The aim of this one-day international conference is to evaluate EU Law’s evolution from one initially limited to the sphere of public law to its increasing stake in regulating private relationships. Such an evaluation has fundamental and applied consequences for how a multi-levelled European legal order ought to be regulated: What is the extent to which EU Law’s regulation of private relationships is justifiable? How is the State’s traditional role affected? What is its impact on the current system of rights and remedies? Given the topic’s salience to two distinct but related groups of scholars, this conference is co-organised by Dr Gary Low of the Maastricht European Private Law Institute (MEPLI) and Dr Elise Muir of the Maastricht Centre for European Law (MCEL).
The tentative programme is as follows:read more
* Note: Programme updated as of 16 May 2012*
2012 is a significant year. It marks the 20th anniversary of the entry into force of the CISG, and the introduction of CESL. Placed within the context of other international and regional sales laws, one may say that those who shop in the market for laws are now spoilt for choice. But how is such choice to be exercised? Choice implies the selection of one instrument over the other, giving rise to notions of competition. It is in that sense important to understand how parties make such choices.
Choice in international sales law is in that respect the theme for MEPLI’s one-day roundtable conference scheduled for Friday 15 June 2012 and hosted at the Feestzaal of Maastricht Law Faculty.
This roundtable is divided into three panels, distinguished on the basis of perspective. Contributions in the first panel offer an institutional perspective on the choices available. A second panel focuses on competition between the instruments and how parties may be expected to choose. The third sheds some light on the similarities and differences between the instruments, suggesting criteria to evaluate these instruments, as well as views on what the best instrument is. Speakers are drawn from academia, legal practice, as well as commercial interests.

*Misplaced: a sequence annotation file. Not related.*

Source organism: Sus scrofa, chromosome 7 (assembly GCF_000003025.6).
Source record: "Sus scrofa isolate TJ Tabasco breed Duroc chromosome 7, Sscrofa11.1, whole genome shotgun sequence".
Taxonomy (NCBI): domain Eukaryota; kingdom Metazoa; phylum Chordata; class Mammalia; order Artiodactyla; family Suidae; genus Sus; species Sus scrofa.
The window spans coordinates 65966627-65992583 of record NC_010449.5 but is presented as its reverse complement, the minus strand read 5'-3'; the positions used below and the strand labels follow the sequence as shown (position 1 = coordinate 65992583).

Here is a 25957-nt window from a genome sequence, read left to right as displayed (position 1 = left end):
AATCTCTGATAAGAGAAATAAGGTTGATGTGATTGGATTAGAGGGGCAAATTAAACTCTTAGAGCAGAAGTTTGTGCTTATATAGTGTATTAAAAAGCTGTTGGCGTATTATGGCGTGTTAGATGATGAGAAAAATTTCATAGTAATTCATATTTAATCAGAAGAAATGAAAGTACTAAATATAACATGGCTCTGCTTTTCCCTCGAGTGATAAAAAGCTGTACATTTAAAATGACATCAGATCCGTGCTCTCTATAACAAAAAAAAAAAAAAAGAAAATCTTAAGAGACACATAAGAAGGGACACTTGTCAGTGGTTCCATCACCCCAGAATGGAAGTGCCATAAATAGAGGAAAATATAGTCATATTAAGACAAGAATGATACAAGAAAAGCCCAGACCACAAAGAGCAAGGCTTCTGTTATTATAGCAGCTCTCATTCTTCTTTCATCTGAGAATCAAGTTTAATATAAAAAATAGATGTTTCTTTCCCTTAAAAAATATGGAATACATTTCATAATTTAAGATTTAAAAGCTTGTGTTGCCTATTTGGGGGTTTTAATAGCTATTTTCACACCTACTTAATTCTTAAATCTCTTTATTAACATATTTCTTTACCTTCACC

Attendance is free but do note that space is limited. You may register by Friday 8 June by email to Dr Gary Low ([email protected]), and please include your full name, designation, and contact details. If you are subsequently unable to attend, please send an email to that effect to the same address.
The tentative programme is as follows:
1000 – 1025 Registration and coffee
1025 – 1030 Welcome address by Prof Jan Smits
Panel 1 – A view from the institutions
1030 – 1050 An arbitrator’s perspective, Prof Christina Ramberg (Stockholm)
1050 – 1110 The CESL on the European Law Market, Prof Jan Smits (Maastricht)
1110 – 1130 A view from Uncitral, Mr Renaud Sorieul (UNCITRAL)
1130 – 1200 Discussion
1200 – 1330 Lunch
Panel 2 – How parties (ought to) choose
1330 – 1350 A psychology of choice of laws, Dr Gary Low (Maastricht)
1350 – 1410 Choice of jurisdiction, Prof Jan Dalhuisen (King’s College London)
1410 – 1430 A commercial perspective, Mr Eric Poelman (Philips CE)
1430 – 1500 Discussion
1500 – 1520 Coffee break
Panel 3 – Comparing choices
1520 – 1540 Formation/Incorporation, Dr Sonja Kruisinga (Utrecht)
1540 – 1600 interpretation of Contracts, Dr Nicole Kornet (Maastricht)
1600 – 1620 Remedies for Breach, Dr Olaf Meyer (Bremen)
1620 – 1650 Discussion
1650 – 1700 Closing remarks
1700 – Receptionread more